Tuesday, February 18, 2014

“Stimulus:” The code word for buying votes

"Stimulus” is always sold to the public as a sound economic principle based on the Keynesian theory that government should spend during slow periods of the business cycle to smooth out the bumps in an otherwise cyclical economy. The concept is essentially that if the government spends money, people make income and with that income spend money they wouldn’t have otherwise had, thereby funding other people’s employment and on and on, regardless of where the government puts the money.

However, politicians long ago learned that an easy way to win votes is to indirectly buy votes. Using John Maynard Keynes’ theory as their authority, “stimulus” is now a commonly accepted practice. President George W. Bush’s “Economic Stimulus Act of 2008,” spent $152 billion of tax payer money. That was followed up in 2009 with Barack Obama opening his Presidency with “The American Recovery and Reinvestment Act which has spent $816.3 billion of tax payer funds since its inception.

All of these so-called stimulus plans, like most politically-driven plans, always promise great results. However, rarely do they perform as expected, leading to a changing political narrative. In the case of the Recovery Act, early negative indicators led to the talking point of essentially, "had the law not been passed, the economy would have been even worse off!" This is obviously a claim difficult to prove or disprove without a baseline of some sort.

In President Obama’s case, he deserves credit for allowing his economic team to create an actual baseline resulting in a great opportunity for Americans to see that stimulus does not work. The chart below was created by the President's economic team and was one of the major selling points used to promote his stimulus bill. James Pethokoukis of AEI added the data points in red on the right side of the chart, demonstrating what has happened to employment based on differing assumptions. Regardless of the assumption, every single data point demonstrates that the country is worse off than the President's team predicted the country would be had the administration and Congress taken no action.

Today the administration claims credit for from 3.5 million-8.5 million jobs saved or created (these are all estimates as a "saved" job can't really be counted). Let's take these numbers on face value and consider the return on investment (ROI) for the $816.3 billion already spent. This amounts to $96,035-$233,229 per job. Now if you calculate the ROI using the GDP per capita in the US of $51,700, you'll see the ROI is from -46% to -78%!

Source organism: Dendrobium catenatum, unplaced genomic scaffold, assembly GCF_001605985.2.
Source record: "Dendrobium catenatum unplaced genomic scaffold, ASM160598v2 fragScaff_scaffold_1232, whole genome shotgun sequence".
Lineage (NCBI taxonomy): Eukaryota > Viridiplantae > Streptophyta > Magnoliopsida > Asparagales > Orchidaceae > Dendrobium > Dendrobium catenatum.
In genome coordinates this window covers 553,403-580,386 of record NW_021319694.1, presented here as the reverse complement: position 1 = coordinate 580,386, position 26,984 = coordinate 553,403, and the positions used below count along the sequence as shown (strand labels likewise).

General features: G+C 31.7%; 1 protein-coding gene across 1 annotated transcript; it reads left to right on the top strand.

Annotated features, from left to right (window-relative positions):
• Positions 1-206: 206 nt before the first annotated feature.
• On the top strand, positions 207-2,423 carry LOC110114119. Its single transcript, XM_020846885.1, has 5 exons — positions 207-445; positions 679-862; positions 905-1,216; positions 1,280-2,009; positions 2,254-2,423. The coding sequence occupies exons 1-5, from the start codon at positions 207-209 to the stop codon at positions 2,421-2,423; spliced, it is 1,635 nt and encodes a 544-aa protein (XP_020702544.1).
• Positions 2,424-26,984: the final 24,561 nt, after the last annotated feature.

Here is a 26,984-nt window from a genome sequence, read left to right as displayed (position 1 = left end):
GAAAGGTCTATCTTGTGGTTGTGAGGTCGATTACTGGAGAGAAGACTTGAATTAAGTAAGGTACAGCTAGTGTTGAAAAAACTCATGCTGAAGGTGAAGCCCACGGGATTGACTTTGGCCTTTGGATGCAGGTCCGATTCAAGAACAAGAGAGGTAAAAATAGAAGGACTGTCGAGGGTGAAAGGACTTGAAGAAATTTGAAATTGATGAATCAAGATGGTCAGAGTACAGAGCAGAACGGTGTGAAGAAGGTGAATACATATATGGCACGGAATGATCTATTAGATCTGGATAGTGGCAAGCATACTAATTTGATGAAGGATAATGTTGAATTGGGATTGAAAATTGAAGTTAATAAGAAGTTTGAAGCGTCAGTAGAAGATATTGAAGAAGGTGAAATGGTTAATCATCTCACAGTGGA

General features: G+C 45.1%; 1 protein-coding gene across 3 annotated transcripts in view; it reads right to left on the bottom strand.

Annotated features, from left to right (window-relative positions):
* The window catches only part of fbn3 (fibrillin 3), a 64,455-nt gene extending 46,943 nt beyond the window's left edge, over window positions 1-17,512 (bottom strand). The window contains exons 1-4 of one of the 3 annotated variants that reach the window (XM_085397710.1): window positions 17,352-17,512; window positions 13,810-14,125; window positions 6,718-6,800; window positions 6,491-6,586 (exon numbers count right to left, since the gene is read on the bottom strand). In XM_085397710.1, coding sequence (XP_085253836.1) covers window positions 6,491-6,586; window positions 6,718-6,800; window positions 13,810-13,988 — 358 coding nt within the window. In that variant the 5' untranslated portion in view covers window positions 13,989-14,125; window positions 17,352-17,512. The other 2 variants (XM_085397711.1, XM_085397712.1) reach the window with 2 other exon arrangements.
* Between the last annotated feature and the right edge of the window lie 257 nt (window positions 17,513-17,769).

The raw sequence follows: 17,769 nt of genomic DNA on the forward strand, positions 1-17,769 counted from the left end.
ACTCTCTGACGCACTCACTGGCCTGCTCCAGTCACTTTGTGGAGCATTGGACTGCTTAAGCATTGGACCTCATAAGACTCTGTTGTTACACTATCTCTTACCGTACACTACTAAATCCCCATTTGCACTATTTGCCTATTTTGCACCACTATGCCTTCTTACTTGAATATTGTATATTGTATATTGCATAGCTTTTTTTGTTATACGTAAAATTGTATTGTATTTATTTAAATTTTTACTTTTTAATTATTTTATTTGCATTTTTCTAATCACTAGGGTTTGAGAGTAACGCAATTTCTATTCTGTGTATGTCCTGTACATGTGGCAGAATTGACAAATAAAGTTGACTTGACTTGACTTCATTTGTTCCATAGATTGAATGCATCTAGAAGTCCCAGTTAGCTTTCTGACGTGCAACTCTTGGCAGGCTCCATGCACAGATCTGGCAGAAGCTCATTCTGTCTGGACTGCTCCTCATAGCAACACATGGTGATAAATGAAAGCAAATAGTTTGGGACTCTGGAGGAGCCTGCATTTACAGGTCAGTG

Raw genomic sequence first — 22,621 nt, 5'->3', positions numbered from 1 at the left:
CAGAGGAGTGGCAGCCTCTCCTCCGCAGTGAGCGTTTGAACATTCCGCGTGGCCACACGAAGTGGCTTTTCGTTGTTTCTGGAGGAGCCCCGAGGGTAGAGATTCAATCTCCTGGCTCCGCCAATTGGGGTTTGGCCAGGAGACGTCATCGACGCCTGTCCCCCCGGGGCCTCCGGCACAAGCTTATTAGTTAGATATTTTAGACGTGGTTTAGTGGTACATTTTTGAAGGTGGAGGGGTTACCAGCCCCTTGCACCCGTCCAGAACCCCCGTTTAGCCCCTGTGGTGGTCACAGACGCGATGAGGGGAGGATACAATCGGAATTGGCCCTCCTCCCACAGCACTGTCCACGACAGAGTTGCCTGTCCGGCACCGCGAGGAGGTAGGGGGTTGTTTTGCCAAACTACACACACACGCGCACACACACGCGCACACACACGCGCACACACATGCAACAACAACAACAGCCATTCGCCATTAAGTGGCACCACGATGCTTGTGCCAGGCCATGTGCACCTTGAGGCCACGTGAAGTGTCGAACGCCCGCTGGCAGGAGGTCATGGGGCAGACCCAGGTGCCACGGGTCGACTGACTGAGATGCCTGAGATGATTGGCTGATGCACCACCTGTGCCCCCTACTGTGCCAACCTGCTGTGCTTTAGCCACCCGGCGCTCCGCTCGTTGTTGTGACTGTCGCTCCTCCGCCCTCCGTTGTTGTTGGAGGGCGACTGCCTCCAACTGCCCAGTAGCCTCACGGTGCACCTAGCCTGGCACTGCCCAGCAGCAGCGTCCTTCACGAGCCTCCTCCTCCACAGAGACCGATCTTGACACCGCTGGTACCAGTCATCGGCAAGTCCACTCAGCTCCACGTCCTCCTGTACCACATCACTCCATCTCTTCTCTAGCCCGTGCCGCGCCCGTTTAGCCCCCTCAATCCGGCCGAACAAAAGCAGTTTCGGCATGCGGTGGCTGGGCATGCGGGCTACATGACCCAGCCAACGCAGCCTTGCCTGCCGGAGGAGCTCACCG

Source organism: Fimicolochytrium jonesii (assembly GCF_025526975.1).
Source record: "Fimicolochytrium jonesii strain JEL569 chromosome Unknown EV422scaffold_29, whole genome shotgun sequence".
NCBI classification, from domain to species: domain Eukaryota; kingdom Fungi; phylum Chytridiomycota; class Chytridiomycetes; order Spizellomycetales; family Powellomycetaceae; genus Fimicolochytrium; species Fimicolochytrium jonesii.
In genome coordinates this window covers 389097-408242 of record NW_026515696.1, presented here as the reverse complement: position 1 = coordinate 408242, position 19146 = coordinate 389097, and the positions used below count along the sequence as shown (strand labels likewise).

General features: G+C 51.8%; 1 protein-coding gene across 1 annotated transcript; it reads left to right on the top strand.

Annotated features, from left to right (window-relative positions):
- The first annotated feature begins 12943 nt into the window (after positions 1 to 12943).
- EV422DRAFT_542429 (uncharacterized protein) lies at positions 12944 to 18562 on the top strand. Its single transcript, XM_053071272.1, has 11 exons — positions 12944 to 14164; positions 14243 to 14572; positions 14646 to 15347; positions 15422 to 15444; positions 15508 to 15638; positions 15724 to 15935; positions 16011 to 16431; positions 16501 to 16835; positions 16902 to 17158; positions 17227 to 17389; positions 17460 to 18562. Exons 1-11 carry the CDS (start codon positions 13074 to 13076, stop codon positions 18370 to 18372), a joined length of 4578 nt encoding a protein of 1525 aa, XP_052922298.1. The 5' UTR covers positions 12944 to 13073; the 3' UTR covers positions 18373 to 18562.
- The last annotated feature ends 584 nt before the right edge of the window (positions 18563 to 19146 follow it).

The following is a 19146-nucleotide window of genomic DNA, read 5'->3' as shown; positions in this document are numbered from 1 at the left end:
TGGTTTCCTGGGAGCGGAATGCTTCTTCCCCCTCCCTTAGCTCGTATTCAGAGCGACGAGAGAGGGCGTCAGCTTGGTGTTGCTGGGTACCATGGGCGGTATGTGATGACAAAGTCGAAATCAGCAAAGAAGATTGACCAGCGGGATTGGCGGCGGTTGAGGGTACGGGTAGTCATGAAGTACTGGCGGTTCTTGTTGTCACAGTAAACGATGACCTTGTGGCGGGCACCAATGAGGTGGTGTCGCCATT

This is a typical result of a government program because government simply does not spend money as well as the private sector. A few examples often seen as most egregious from the Recovery Act include: "$783,000 spent on a study of why young people consume malt liquor and marijuana. $92,000 to the Army Corps of Engineers for costumes for mascots like Bobber the Water Safety Dog. $219,000 funding a study of college 'hookups.'"

The idea that any government spending will result in economic growth greater than what the private sector can provide is simply ludicrous. The broken window fallacy is a excellent example. The basis of stimulus, Keynesian theory, would say a broken window is a net positive to the economy because economic output will increase as someone will be hired to fix the window and another will be hired to make a new window. Thus, the economy grows. However, what is missing in this argument is what would have otherwise been done with the money? Surely, everyone who has had to spend hundreds or thousands of dollars repairing damage from this current harsh winter could have used the money in far more efficient ways.

Assuming any spending is good is simply bad policy. Further, taking the money either now in taxes or as future taxes through debt from the more efficient private sector makes us all worse off. Unfortunately, both parties would rather "spread the money around" to help themselves get reelected rather than do what is best for our country.

1 comment:

  1. I think the baseline argument is a bit bogus. In one breath you're saying that Obama's Economics team was so good that they were able to peer into the future and accurately predict how the economy would perform without stimulus. In the next breath you talk about how the stimulus completely failed. Obama's economic team can't be both wizards of economics and completely incompetent at the same time.

    For comparisons sake, I think it's better to look at how countries that engaged in stimulus fared vs. those that didn't engage in stimulus. Of course that tells a very different story. The EU decided to go the austerity route during this crisis, and they double dipped. Some EU countries are even running unemployment rates that are worse than the Great Depression. Meanwhile countries that engaged in Stimulus have fared much better.

    I think what really happened is Obama's team just misunderstood the magnitude of the financial crisis, and that's what led to their prediction being so far off.